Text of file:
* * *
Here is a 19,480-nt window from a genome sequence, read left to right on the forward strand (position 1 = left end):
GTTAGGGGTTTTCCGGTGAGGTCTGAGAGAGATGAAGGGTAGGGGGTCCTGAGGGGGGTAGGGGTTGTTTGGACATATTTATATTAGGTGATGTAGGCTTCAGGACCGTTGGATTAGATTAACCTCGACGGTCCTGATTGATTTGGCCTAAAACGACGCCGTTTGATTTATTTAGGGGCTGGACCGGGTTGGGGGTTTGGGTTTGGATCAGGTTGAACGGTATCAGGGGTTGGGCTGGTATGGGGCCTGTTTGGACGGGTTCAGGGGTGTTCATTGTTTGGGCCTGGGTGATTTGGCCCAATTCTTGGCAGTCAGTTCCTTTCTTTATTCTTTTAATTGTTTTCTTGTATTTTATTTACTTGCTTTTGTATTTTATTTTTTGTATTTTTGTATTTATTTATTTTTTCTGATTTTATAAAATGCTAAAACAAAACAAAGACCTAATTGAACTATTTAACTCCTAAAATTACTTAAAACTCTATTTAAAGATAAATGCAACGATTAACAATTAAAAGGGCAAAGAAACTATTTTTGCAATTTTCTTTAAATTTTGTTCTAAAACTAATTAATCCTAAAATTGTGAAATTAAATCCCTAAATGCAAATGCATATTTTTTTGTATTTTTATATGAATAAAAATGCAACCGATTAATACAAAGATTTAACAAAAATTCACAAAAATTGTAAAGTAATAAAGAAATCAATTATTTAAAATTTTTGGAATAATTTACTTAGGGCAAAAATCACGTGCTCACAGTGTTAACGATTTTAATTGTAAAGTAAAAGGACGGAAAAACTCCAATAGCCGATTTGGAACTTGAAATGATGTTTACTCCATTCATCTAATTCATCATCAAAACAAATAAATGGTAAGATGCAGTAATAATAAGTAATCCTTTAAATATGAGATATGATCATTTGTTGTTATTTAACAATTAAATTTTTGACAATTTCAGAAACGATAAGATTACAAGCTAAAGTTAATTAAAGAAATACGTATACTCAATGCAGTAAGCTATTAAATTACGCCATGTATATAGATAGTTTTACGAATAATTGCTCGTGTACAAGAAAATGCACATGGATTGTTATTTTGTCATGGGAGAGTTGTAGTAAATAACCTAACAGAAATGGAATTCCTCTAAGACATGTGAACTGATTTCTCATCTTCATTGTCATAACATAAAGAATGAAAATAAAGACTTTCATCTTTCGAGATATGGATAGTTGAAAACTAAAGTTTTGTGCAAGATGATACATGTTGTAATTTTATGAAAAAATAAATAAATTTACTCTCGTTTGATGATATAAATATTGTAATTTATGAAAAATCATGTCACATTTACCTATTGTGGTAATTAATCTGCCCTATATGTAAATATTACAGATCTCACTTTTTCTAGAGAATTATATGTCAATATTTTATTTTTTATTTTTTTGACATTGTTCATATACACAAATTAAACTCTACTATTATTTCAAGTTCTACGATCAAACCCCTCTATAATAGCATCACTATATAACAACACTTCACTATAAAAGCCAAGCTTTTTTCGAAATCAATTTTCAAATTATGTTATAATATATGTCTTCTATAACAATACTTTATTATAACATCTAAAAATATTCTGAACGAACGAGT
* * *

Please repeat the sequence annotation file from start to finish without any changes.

Here is a 19,480-nt window from a genome sequence, read left to right on the forward strand (position 1 = left end):
GTTAGGGGTTTTCCGGTGAGGTCTGAGAGAGATGAAGGGTAGGGGGTCCTGAGGGGGGTAGGGGTTGTTTGGACATATTTATATTAGGTGATGTAGGCTTCAGGACCGTTGGATTAGATTAACCTCGACGGTCCTGATTGATTTGGCCTAAAACGACGCCGTTTGATTTATTTAGGGGCTGGACCGGGTTGGGGGTTTGGGTTTGGATCAGGTTGAACGGTATCAGGGGTTGGGCTGGTATGGGGCCTGTTTGGACGGGTTCAGGGGTGTTCATTGTTTGGGCCTGGGTGATTTGGCCCAATTCTTGGCAGTCAGTTCCTTTCTTTATTCTTTTAATTGTTTTCTTGTATTTTATTTACTTGCTTTTGTATTTTATTTTTTGTATTTTTGTATTTATTTATTTTTTCTGATTTTATAAAATGCTAAAACAAAACAAAGACCTAATTGAACTATTTAACTCCTAAAATTACTTAAAACTCTATTTAAAGATAAATGCAACGATTAACAATTAAAAGGGCAAAGAAACTATTTTTGCAATTTTCTTTAAATTTTGTTCTAAAACTAATTAATCCTAAAATTGTGAAATTAAATCCCTAAATGCAAATGCATATTTTTTTGTATTTTTATATGAATAAAAATGCAACCGATTAATACAAAGATTTAACAAAAATTCACAAAAATTGTAAAGTAATAAAGAAATCAATTATTTAAAATTTTTGGAATAATTTACTTAGGGCAAAAATCACGTGCTCACAGTGTTAACGATTTTAATTGTAAAGTAAAAGGACGGAAAAACTCCAATAGCCGATTTGGAACTTGAAATGATGTTTACTCCATTCATCTAATTCATCATCAAAACAAATAAATGGTAAGATGCAGTAATAATAAGTAATCCTTTAAATATGAGATATGATCATTTGTTGTTATTTAACAATTAAATTTTTGACAATTTCAGAAACGATAAGATTACAAGCTAAAGTTAATTAAAGAAATACGTATACTCAATGCAGTAAGCTATTAAATTACGCCATGTATATAGATAGTTTTACGAATAATTGCTCGTGTACAAGAAAATGCACATGGATTGTTATTTTGTCATGGGAGAGTTGTAGTAAATAACCTAACAGAAATGGAATTCCTCTAAGACATGTGAACTGATTTCTCATCTTCATTGTCATAACATAAAGAATGAAAATAAAGACTTTCATCTTTCGAGATATGGATAGTTGAAAACTAAAGTTTTGTGCAAGATGATACATGTTGTAATTTTATGAAAAAATAAATAAATTTACTCTCGTTTGATGATATAAATATTGTAATTTATGAAAAATCATGTCACATTTACCTATTGTGGTAATTAATCTGCCCTATATGTAAATATTACAGATCTCACTTTTTCTAGAGAATTATATGTCAATATTTTATTTTTTATTTTTTTGACATTGTTCATATACACAAATTAAACTCTACTATTATTTCAAGTTCTACGATCAAACCCCTCTATAATAGCATCACTATATAACAACACTTCACTATAAAAGCCAAGCTTTTTTCGAAATCAATTTTCAAATTATGTTATAATATATGTCTTCTATAACAATACTTTATTATAACATCTAAAAATATTCTGAACGAACGAGT